Journey to Becoming a Hydraulics Engineer

By Bryan Dizon

One of the most exciting things about working for Venturi is the ability to develop my skills in different ways and to explore different opportunities. I enjoy being able to take on a variety of responsibilities, and Venturi has allowed me to expand my knowledge of both pipeline hydraulics and the energy industry. For my career growth, I know it is important to become a well-rounded P.Eng., as it allows me to transfer skills from one project to another.

One question I get asked often by my friends who aren’t in the energy industry is—what is hydraulics? In fact, many students and new grads might not even be as familiar it this line of work. To break it down, hydraulics really boils down to two components: steady state & transient. Both require engineering, computer modelling, and simulations for analysis. Steady state analysis looks at the throughput and bottlenecks throughout the system, whereas transient analysis strictly looks at safety and overpressure risk in a system. I can’t stress enough the importance of safety when it comes to hydraulics, and the need for an understanding of what the system’s limitations are. The most interesting part of hydraulics is the troubleshooting and diagnostics required to identify concerns and risks that may arise in a system during a worst-case scenario. You get a chance to apply academic theory to real-life situations, and there’s a level of creativity that is required to figure out a solution for our clients to problems that are not quite straightforward. It really is a rewarding feeling when you get to take on a task that is challenging from both a creative and technical perspective.

Whenever there is an opportunity to take on an interesting new challenge, Venturi will always support that and hire people to fill in gaps of previous roles to ensure our clients still receive the high level of service they’ve come to expect of us. When our clients requested support for Quality Control (QC), a new role was created for me to take on these tasks. I was able to branch out from our existing role at the time to try new things, and it was a great match as I had already worked with the software development team and Project Managers on our client’s side. Once the work for the QC role was wrapped up, Tyler (our Vice President of Engineering) consulted me on whether I wanted to continue QC or continue to grow elsewhere. To have a leader that seeks my input into what I want to do at work is something that I think is quite rare and something I truly value.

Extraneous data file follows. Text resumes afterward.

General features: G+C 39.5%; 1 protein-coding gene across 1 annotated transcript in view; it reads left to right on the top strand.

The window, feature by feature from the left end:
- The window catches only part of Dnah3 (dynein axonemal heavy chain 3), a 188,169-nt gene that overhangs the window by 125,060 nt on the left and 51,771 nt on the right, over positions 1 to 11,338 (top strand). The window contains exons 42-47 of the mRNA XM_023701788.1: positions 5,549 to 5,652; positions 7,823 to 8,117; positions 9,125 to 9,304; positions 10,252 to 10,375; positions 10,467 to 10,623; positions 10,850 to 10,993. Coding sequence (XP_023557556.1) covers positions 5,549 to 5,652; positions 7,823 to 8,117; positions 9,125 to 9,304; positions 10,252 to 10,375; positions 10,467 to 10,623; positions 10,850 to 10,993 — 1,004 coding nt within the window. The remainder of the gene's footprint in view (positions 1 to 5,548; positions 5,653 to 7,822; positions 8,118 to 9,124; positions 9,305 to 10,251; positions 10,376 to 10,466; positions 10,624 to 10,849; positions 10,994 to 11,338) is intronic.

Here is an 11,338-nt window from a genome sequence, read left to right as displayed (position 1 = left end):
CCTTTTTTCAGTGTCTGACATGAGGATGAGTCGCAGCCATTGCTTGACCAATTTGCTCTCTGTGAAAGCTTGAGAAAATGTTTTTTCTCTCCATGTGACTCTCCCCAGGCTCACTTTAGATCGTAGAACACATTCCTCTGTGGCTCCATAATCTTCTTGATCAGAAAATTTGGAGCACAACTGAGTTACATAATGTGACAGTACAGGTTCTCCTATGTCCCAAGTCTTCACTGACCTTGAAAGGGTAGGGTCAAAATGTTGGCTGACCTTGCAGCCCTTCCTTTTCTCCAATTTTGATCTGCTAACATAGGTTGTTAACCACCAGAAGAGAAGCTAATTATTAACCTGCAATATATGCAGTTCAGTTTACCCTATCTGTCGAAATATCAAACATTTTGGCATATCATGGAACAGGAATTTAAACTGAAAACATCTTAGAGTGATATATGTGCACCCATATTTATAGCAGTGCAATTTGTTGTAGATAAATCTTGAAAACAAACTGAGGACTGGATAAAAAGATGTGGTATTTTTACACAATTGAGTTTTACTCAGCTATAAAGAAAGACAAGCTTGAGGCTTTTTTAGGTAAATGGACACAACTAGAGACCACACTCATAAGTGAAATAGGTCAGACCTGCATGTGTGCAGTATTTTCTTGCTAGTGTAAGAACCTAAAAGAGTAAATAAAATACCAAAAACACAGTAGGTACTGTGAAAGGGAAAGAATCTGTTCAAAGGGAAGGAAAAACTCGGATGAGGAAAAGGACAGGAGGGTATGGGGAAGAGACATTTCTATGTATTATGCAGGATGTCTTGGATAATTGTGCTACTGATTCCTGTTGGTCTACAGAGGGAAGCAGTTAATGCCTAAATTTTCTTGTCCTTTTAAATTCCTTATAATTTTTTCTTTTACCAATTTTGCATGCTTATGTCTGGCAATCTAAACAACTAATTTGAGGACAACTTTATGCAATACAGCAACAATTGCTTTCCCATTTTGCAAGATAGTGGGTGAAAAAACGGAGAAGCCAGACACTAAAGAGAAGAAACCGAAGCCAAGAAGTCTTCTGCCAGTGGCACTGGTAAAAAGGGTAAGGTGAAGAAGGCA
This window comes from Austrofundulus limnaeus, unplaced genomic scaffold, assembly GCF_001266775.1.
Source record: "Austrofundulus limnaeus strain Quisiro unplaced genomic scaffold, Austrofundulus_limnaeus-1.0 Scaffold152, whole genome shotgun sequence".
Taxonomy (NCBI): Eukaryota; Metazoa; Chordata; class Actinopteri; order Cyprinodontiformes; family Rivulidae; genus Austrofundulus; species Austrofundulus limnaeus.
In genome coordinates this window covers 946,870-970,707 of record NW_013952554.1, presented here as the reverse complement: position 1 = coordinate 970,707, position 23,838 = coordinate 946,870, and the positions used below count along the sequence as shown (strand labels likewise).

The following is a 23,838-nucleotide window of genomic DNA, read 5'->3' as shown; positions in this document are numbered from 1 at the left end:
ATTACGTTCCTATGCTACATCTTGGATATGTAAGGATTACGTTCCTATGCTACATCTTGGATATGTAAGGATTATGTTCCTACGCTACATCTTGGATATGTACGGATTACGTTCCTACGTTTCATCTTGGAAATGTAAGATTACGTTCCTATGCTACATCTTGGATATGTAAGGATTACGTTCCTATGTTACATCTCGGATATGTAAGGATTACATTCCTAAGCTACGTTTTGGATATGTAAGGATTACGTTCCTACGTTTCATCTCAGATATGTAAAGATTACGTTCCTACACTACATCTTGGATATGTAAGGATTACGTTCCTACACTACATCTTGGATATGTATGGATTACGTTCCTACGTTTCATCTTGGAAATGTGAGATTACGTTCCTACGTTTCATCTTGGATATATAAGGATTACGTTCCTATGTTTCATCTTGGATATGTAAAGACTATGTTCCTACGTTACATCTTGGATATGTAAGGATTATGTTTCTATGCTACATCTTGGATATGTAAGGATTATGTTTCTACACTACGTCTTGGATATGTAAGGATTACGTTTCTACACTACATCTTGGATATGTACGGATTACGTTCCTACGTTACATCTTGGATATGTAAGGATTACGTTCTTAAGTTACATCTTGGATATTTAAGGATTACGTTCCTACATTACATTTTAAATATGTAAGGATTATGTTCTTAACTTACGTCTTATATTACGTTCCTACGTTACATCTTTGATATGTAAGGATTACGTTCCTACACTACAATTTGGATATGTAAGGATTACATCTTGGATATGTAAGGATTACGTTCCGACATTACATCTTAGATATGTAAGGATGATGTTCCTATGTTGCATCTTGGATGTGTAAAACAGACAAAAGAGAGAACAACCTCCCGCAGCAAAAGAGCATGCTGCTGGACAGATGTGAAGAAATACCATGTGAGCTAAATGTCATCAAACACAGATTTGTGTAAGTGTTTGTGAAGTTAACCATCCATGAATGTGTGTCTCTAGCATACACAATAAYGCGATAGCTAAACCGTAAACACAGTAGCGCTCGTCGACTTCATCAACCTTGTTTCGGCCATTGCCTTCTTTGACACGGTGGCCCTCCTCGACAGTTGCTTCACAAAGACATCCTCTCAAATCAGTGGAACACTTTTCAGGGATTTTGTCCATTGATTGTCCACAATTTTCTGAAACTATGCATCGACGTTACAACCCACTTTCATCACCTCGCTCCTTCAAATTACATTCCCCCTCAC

At Venturi, we conduct annual reviews to allow us to have honest conversations about career progression and skills development. My leaders hear me when I request responsibilities based on my experience and interest. If you take a look at my career here, you’ll see how my skills have continued to evolve. I’ve spent time in hydraulics, QC, as a CSQT integrator, trainer maintenance – you name it! During that time, I’ve gotten to work on leak detection, software development, trainer maintenance, and a wide host of other responsibilities.

From that ability to move around, I feel a ton of ownership in the projects that I work on, because I was able to choose projects that I really was interested in pursuing. I get to tackle on these projects from start to finish, and it’s really fulfilling to see the real-world impact of my work. I have full visibility on the entire scope of the project, with all its challenges and the problem solving that is required.

The development never really stops at Venturi. It’s been a year since I finished my QC role and I’m still enjoying hydraulics projects. As far as next steps, my goal is to be involved on other internal Venturi projects, which I think will be an exciting chance for me to apply everything I’ve learned in software development to help take this company to its next stage. I feel very fortunate to have found Venturi as a place for me to both advance my career and grow my skills.

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